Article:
But it was not he, after all, who introduced the principle of protection as an actual measure. He had been the champion, but he was not its artisan in this House. That honour was reserved for Sir Leonard Tilley. But if Sir Charles Tupper did not introduce the protective measure in this House, it was simply because he did not choose to do so. He might have had the portfolio of Finance, but he rather chose the portfolio of Public Works, which at that time included railways.
With this portfolio he had the occasion to attach his name to another very great measure, the construction of the Canadian Pacific railway. All parties in this country had been in favour of a transcontinental railway, but no party had taken up the question with anything like serious earnestness until Sir Charles Tupper took it up with all the vigour of his nature.
He organized the syndicate which built the railway. These terms were much criticised as extravagant and yet though we may yet criticise the terms granted the syndicate as extravagant – such was the immensity of the enterprise that it was more than once on the eve of collapse. Nothing daunted the courage of Sir Charles Tupper. He never had any doubt of its ultimate success, and it was his good fortune to see all his predictions more than fulfilled.
Sir Charles Tupper had reached the zenith of his fame and power in this House when suddenly he withdrew from parliamentary life to accept the High Commissionership in London. The reasons which induced him to that step never were given to the public. But whatever they might have been, we who were his opponents thought that he had committed a great mistake. Undoubtedly his services in London were honourable and useful to the country, but in my opinion he was more fitted for parliamentary life, and his services to the country would have been still greater had he remained on the floor of this Parliament.
Though absent from Ottawa and in far-away London, his heart never deserted the field of his former activities, and whenever there was a battle to be fought he appeared on the scene, and, with his characteristic vigour, was always in the thickest of the fray.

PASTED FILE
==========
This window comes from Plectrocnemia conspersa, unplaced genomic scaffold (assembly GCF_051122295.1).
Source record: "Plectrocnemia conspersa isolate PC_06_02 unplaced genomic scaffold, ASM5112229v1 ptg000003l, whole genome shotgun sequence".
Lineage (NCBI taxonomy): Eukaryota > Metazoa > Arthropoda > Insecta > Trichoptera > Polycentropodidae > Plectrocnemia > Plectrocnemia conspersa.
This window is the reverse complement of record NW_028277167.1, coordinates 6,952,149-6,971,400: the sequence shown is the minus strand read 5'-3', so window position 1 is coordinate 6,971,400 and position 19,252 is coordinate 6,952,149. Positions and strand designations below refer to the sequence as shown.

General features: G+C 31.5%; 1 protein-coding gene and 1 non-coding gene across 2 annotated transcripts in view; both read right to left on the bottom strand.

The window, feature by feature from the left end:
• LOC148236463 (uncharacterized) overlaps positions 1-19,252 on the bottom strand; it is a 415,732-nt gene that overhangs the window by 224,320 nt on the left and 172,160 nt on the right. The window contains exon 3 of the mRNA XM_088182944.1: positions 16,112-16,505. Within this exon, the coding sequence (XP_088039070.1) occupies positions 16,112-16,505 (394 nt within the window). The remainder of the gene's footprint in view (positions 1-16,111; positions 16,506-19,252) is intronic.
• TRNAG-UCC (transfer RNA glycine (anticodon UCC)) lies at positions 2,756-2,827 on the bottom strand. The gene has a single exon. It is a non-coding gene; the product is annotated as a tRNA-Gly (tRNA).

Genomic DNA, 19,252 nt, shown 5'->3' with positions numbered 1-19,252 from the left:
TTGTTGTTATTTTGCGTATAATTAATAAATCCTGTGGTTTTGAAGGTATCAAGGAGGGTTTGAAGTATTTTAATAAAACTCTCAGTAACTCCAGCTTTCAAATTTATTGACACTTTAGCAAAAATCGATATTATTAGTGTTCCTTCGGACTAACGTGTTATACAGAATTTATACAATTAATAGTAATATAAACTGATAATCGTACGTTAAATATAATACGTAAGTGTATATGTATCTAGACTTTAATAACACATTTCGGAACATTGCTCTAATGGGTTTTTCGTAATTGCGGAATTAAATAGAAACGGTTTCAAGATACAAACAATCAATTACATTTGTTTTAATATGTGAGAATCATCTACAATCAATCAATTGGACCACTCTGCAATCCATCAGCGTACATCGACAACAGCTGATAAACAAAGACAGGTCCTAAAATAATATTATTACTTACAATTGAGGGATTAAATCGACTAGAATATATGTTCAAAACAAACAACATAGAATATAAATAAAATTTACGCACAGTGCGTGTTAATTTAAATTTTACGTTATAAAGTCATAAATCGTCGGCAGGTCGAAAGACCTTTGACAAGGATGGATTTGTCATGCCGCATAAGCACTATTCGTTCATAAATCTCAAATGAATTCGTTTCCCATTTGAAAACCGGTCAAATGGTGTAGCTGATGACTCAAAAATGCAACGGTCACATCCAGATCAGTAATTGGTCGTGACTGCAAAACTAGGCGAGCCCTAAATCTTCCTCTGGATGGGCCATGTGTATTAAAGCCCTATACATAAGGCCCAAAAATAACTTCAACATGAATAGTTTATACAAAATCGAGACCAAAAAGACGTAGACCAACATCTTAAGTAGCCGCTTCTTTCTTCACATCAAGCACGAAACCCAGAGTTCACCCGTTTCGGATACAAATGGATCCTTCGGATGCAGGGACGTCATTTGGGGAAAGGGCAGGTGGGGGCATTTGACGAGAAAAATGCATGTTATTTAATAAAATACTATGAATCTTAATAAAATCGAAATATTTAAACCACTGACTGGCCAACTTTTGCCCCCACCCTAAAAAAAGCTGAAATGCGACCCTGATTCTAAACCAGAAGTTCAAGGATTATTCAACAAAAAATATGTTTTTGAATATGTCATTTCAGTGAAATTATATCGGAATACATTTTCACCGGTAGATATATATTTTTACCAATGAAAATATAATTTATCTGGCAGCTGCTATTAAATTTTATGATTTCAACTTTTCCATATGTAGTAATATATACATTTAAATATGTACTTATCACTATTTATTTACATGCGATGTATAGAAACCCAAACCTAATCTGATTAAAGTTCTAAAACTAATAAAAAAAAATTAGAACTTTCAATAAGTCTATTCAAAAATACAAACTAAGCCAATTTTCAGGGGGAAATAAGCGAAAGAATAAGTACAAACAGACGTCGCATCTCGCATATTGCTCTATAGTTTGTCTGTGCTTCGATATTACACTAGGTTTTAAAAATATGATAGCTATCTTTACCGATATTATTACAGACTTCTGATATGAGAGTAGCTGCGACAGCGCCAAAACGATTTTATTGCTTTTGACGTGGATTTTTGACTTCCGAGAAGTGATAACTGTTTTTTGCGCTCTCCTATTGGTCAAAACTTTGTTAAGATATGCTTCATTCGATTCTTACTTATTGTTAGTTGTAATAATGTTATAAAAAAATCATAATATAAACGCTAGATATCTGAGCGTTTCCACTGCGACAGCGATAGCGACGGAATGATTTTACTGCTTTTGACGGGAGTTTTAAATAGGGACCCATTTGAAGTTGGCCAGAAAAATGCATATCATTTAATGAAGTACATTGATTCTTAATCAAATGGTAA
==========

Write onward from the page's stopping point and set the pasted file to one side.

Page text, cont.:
Next to Sir John A. Macdonald, he was undoubtedly in his time the most powerful figure in the Conservative party. Indeed, it has always been a mystery to me and to those who sat on this side of the House that Sir Charles Tupper was not sent for when the old chieftain died. He was sent for at last, but then it was too late. The battle was already lost, and notwithstanding the vigour and brilliancy with which he threw himself into the battle, he could not redeem the fortunes of his party.
The public life of Sir Charles Tupper ended with the elections of 1900, when he had reached the age of almost eighty years. His strong constitution had at last been shaken by a life of arduous labour, and he withdrew to a well-earned rest. But though he retired from public life and [to] the seclusion of his family circle, he continued from day to day to follow with passionate interest the fortunes of Canada.
In that daily spectacle he had this great satisfaction, that the correctness of his estimate and of the resources of this country, when they were still unknown and undeveloped, was abundantly justified. When at last the end came his eyes closed upon a Canada whose population had doubled and more than doubled, whose national revenue had trebled and quadrupled, whose commerce had risen from a comparatively small figure to the billion dollar mark and more, whose products in agriculture and industry had reached figures that would have seemed fantastic in the first year of the Union – a Canada whose people were united even to the shedding of their blood in the defence and for the triumph of those principles of freedom and justice which the Fathers of Confederation had placed under the aegis of British institutions.
To say that the life of Sir Charles Tupper was without fault would be to say what cannot be said of any human life. But it must be said, and should ever be remembered, that but for the life of Sir Charles Tupper, Canada would not be what it is today.